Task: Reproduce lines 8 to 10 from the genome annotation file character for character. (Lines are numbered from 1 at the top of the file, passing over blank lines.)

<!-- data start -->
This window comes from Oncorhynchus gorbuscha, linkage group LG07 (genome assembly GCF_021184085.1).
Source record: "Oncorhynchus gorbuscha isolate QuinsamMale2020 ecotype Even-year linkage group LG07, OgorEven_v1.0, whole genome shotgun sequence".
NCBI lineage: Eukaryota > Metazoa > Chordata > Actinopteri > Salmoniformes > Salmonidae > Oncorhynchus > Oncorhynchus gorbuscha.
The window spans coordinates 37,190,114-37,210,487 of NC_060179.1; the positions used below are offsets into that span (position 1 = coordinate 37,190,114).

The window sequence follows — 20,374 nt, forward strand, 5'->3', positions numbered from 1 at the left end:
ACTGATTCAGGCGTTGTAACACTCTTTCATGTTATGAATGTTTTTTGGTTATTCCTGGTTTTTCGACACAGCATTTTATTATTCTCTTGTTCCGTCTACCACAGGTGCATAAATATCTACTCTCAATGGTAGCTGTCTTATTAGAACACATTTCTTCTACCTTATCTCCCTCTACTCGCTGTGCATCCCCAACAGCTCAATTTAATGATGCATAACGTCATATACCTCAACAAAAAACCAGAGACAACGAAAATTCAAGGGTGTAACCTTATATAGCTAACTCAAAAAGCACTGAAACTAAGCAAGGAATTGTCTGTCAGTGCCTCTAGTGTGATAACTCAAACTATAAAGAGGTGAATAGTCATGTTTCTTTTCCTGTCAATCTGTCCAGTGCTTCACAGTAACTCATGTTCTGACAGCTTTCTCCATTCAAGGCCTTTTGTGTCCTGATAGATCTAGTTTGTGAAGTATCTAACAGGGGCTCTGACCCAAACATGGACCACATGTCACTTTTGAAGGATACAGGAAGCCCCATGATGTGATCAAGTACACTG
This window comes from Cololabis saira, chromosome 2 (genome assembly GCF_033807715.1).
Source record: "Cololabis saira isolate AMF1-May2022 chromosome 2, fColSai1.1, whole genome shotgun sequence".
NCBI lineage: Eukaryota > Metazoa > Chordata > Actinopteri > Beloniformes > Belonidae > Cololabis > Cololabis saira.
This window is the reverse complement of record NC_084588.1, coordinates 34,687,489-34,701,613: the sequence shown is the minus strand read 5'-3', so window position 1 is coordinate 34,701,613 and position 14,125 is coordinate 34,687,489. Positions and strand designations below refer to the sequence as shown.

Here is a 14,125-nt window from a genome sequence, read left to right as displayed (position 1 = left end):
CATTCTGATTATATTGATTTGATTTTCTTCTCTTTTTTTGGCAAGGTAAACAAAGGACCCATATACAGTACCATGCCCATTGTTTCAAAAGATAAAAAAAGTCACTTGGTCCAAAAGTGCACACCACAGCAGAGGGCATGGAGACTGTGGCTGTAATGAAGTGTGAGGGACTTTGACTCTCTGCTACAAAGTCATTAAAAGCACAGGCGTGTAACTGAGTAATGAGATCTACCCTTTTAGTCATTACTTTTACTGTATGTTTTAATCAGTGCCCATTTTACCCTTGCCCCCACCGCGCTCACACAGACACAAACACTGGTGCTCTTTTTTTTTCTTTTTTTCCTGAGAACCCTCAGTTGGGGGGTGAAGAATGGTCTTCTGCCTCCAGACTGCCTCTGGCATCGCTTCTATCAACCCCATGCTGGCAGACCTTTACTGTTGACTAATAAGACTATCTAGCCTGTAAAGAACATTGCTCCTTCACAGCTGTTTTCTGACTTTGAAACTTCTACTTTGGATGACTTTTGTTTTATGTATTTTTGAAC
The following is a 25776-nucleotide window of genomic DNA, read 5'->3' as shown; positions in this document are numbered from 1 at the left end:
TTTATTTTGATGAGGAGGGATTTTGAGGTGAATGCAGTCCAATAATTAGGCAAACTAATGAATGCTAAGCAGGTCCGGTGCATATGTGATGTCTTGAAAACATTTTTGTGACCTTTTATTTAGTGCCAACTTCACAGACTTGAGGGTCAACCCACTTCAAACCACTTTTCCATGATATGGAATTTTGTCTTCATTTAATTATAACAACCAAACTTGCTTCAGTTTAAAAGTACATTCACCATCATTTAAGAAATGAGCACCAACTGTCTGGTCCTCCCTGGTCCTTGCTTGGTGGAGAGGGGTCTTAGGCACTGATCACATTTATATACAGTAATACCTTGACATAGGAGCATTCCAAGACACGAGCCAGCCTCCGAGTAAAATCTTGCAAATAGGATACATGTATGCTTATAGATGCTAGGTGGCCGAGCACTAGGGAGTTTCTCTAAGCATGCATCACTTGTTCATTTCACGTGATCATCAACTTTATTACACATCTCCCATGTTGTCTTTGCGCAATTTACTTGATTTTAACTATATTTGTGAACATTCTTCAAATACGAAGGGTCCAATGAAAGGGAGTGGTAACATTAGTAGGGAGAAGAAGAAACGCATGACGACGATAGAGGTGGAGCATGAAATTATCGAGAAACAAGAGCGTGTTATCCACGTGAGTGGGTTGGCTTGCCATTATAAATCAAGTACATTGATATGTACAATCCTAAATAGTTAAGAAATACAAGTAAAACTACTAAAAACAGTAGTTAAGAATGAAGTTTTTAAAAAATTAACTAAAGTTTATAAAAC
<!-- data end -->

Source record: "Cololabis saira isolate AMF1-May2022 chromosome 2, fColSai1.1, whole genome shotgun sequence".
NCBI lineage: Eukaryota > Metazoa > Chordata > Actinopteri > Beloniformes > Belonidae > Cololabis > Cololabis saira.
This window is the reverse complement of record NC_084588.1, coordinates 34,687,489-34,701,613: the sequence shown is the minus strand read 5'-3', so window position 1 is coordinate 34,701,613 and position 14,125 is coordinate 34,687,489. Positions and strand designations below refer to the sequence as shown.